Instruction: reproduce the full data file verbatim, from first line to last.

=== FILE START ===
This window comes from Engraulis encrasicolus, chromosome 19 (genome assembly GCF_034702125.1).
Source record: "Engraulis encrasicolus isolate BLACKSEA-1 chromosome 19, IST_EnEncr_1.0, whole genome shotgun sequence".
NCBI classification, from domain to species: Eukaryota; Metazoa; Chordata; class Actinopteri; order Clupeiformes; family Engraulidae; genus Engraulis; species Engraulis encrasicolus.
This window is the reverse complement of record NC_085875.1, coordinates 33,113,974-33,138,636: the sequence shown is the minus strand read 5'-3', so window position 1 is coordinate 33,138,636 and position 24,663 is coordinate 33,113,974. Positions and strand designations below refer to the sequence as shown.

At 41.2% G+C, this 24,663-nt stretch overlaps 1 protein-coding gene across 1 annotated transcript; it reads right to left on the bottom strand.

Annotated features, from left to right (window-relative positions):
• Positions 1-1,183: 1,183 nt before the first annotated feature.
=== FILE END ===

This window comes from Engraulis encrasicolus, chromosome 19 (genome assembly GCF_034702125.1).
Source record: "Engraulis encrasicolus isolate BLACKSEA-1 chromosome 19, IST_EnEncr_1.0, whole genome shotgun sequence".
NCBI classification, from domain to species: Eukaryota; Metazoa; Chordata; class Actinopteri; order Clupeiformes; family Engraulidae; genus Engraulis; species Engraulis encrasicolus.
This window is the reverse complement of record NC_085875.1, coordinates 33,113,974-33,138,636: the sequence shown is the minus strand read 5'-3', so window position 1 is coordinate 33,138,636 and position 24,663 is coordinate 33,113,974. Positions and strand designations below refer to the sequence as shown.

At 41.2% G+C, this 24,663-nt stretch overlaps 1 protein-coding gene across 1 annotated transcript; it reads right to left on the bottom strand.

Annotated features, from left to right (window-relative positions):
• Positions 1-1,183: 1,183 nt before the first annotated feature.